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God will suffer well thy sloth, if thyself liketh,
For he gave thee two years' gifts, to teme well thyself,
And that is wit and free-will, to every wight a portion,
To flying fowlës, to fishes, and to beasts,
And man hath most thereof, and most is to blame
But if he work well therewith, as Dowell him teacheth.'
'l have no kind knowing,

' quoth I, to conceive all your wordës
And if I may live and look, I shall go learnë better;
I beken 1 the Christ, that on the crossë died ;'
And I said, “The samë save you from mischance,
And give you grace on this ground good me to worth.'
And thus I went wide where, walking mine one
By a wide wilderness, and by a woodë's side,
Bliss of the birdës brought me on sleep,
And under a lind? on a land, leaned I a stound 3
To lyth 4 the layës, those lovely fowlës made,
Mirth of their mouthës made me there to sleep.
The marvellousest metelles mettë 5 me then
That ever dreamed wight, in world as I went.
A much man as me thought, and like to myself,
Came and called me, by my kindë6 namë.

What art thou,' quod I thèn, 'thou that my namë knowest ?'
"That thou wottest well,' quod he, 'and no wight better.'
“Wot I what thou art ?' Thought said he then,
• I have sued? thee this seven years, see ye me no rather ?'

Art thou Thought ?' quoth I then, thou couldest me wyssh 8
Where that Dowell dwelleth, and do me that to know.'
‘Dowell, and Dobetter, and Dobest the third,' quod he,
'Are three fair virtues, and be not far to find,
Whoso is true of his tongue, and of his two handës,
And through his labour or his lod, his livelod winneth,
And is trusty of his tayling, taketh but his own,
And is no drunkelow ne dedigious, Dowell him followeth;
Dobet doth right thus, and he doth much more,
He is as low as a lamb, and lovely of speech,
And helpeth all men, after that them needeth ;
The baggës and the bigirdles, he hath to-broke them all,
That the earl avarous heldë and his heirës,
And thus to mammons many he hath made him friends,
And is run to religion, and hath rend'red 10 the Bible
And preached to the people Saint Paulë's wordës,
Libenter suffertis insipientes, cum sitis ipsi sapientes.

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1 'Beken:' confess.- ' Lind:' lime-tree.—3 'A stound:' a while.—4 'Lyth :' listen.—5 «Mettë:' dreamed.–6 Kindë:' own.—7 Sued :' sought.-_8 • Wyssh:' inform._9 «Tayling:' dealing.–10 · Rend'red:' translated.

And suffereth the unwise with you for to live,
And with glad will doth he good, for so God you hoteth.?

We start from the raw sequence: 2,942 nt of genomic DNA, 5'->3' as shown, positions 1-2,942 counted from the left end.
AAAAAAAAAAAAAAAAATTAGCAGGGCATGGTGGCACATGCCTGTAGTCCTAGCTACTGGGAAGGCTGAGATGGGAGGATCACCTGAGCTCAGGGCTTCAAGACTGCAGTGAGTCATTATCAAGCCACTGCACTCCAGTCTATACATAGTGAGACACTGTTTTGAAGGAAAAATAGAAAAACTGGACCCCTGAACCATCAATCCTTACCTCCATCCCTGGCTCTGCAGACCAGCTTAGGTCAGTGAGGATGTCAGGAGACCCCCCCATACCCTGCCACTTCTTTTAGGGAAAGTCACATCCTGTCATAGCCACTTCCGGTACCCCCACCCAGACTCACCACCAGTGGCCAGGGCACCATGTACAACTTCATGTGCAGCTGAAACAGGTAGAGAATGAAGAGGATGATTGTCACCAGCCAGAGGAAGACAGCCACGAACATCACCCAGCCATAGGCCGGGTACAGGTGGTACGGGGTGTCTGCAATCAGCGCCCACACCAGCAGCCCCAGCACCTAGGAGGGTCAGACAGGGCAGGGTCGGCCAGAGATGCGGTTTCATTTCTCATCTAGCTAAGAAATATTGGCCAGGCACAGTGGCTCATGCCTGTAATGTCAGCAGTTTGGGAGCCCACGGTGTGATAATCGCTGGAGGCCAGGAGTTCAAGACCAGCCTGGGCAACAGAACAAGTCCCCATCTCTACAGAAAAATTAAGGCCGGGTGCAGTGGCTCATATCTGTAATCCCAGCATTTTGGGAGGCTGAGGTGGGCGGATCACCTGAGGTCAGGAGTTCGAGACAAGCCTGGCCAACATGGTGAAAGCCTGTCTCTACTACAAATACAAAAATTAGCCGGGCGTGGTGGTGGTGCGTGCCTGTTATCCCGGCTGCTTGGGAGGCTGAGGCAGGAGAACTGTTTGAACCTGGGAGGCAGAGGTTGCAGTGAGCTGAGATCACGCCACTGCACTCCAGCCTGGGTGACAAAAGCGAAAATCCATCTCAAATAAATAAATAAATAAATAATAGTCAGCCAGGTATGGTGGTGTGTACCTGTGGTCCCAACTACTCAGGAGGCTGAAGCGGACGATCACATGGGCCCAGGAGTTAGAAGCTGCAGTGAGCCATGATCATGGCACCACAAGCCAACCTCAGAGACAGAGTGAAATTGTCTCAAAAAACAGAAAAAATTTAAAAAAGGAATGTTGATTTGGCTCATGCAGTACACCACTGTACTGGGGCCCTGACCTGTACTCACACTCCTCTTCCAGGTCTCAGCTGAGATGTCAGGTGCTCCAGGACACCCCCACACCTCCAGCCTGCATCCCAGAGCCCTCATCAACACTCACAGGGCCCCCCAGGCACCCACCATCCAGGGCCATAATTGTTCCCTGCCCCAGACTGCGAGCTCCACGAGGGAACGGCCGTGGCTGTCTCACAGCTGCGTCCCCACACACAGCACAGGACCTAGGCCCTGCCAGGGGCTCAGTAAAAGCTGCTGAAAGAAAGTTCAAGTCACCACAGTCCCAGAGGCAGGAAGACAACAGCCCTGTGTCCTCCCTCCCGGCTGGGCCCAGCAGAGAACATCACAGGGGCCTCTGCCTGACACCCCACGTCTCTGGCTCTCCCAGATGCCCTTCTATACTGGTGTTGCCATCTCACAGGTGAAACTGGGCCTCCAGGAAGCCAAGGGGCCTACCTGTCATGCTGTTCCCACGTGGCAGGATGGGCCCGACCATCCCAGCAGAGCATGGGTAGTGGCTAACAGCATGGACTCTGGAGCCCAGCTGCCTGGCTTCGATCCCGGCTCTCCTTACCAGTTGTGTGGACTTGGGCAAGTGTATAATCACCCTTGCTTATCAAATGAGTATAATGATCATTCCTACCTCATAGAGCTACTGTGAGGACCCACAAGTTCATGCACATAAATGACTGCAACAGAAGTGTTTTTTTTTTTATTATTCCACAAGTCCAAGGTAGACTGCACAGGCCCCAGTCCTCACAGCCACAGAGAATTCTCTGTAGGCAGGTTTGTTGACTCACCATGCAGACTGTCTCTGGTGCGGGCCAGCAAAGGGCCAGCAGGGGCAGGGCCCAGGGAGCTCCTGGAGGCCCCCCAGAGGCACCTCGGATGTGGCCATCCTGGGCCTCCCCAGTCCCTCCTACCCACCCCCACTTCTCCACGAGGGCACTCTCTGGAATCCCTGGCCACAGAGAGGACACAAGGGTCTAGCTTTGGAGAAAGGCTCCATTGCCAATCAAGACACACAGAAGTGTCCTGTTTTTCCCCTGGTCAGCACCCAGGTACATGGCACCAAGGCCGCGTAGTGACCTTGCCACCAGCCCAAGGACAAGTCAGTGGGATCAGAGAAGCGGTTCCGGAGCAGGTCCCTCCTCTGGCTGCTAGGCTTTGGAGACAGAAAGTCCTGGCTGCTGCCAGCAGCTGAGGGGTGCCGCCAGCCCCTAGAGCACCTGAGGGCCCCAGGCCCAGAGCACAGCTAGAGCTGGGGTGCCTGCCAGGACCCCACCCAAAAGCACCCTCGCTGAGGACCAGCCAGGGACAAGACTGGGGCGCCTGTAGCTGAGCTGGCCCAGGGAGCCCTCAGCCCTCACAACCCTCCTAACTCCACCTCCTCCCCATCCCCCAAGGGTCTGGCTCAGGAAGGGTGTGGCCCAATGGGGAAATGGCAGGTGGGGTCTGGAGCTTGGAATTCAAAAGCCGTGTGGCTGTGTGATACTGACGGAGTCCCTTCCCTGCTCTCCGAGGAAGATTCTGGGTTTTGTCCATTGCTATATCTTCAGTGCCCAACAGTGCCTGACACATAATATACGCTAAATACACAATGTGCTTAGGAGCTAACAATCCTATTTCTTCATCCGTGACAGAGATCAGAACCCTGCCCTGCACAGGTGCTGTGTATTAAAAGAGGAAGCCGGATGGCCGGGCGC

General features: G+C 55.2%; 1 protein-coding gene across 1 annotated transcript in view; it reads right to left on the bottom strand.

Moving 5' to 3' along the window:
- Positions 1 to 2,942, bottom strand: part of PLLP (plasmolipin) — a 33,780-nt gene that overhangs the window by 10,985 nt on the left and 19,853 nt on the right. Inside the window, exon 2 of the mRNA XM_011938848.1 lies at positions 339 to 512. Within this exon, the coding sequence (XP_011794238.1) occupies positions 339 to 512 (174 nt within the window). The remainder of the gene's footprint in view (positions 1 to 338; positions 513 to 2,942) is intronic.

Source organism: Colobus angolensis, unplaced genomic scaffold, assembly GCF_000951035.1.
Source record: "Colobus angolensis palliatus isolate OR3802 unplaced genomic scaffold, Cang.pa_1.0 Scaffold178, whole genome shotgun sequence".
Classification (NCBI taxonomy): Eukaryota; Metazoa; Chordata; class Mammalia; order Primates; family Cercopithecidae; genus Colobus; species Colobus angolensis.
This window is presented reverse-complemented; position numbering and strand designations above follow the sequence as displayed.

Dobest is above both, and beareth a bishop's cross
Is hooked on that one end to halye? men from hell ;
A pike is on the potent3 to pull down the wicked
That waiten any wickedness, Dowell to tene;4
And Dowell and Dobet amongst them have ordained
To crown one to be king, to rule them boeth,
That if Dowell and Dobet are against Dobest,
Then shall the king come, and cast them in irons,
And but if Dobest bid for them, they be there for ever.
Thus Dowell and Dobet, and Dobestë the third,
Crowned one to be king, to keepen them all,
And to rule the realmë by their three wittës,
And none otherwise but as they three assented.'
I thanked Thought then, that he me thus taught,
And yet favoureth me not thy suging, I covet to learn
How Dowell, Dobest, and Dobetter do among the people.
'But Wit can wish thee,' quoth Thought, 'where they three dwell,
Else wot I none that can tell that now is alive.'
Thought and I thus, three dayës we yeden 6
Disputing upon Dowell, dayë after other.
And ere we were 'ware, with Wit'gan we meet.
He was long and leanë, like to none other,
Was no pride on his apparel, nor poverty neither ;
Sad of his semblance, and of soft cheer;
I durst not move no matter, to make him to laugh,
But as I bade Thought then be mean between,
And put forth some purpose to prevent his wits,
What was Dowell from Dobet, and Dobest from them both?
Then Thought in that timë said these wordës;
• Whether Dowell, Dobet, and Dobest be in land,
Here is well would wit, if Wit could teach him,
And whether he be man or woman, this man fain would espy,
And work as they three would, this is his intent.'
• Here Dowell dwelleth,' quod Wit, “not a day hence,
In a castle that kind? made, of four kinds things;
Of earth and air is it made, mingled together
With wind and with water, witterly8 enjoined;
Kindë hath closed therein, craftily withal,
A leman 9 that he loveth, like to himself,
Anima she hight, and Envy her hateth,

1 'Hoteth:' biddeth.-3 Halye:' draw.–3Potent:' staff.—4 « Tene:' grieve.

• Wish:' inform._6 • Yeden :' went.—7 Kind:' nature.—8 “Witterly:' cunningly.–9 Leman:' paramour.

A proud pricker of France, princeps hujus mundi,
And would win her away with wiles and he might;
And Kind knoweth this well, and keepeth her the better.
And doth her with Sir Dowell is duke of these marches;
Dobet is her damosel, Sir Dowell's daughter,
To serve this lady lelly, both late and rathe.?
Dobest is above both, a bishop's pere ;
That he bids must be done ; he ruleth them all.
Anima, that lady, is led by his learning,
And the constable of the castle, that keepeth all the watch,
Is a wise knight withal, Sir Inwit he hight,
And hath five fair sonnës by his first wife,
Sir Seewell and Saywell, and Hearwell-the-end,
Sir Workwell-with-thy-hand, a wight man of strength,
And Sir Godfray Gowell, great lordës forsooth.
These five be set to save this lady Anima,
Till Kind come or send, to save her for ever.'
"What kind thing is Kind,' quod I, canst thou me tell ?'--
'Kind,' quod Wit, 'is a creator of all kinds things,
Father and former of all that ever was maked,
And thüt is the great God that’ginning had never,
Lord of life and of light, of bliss and of pain,
Angels and all thing are at his will,
And man is him most like, of mark and of shape,
For through the word that he spake, wexen forth beasts,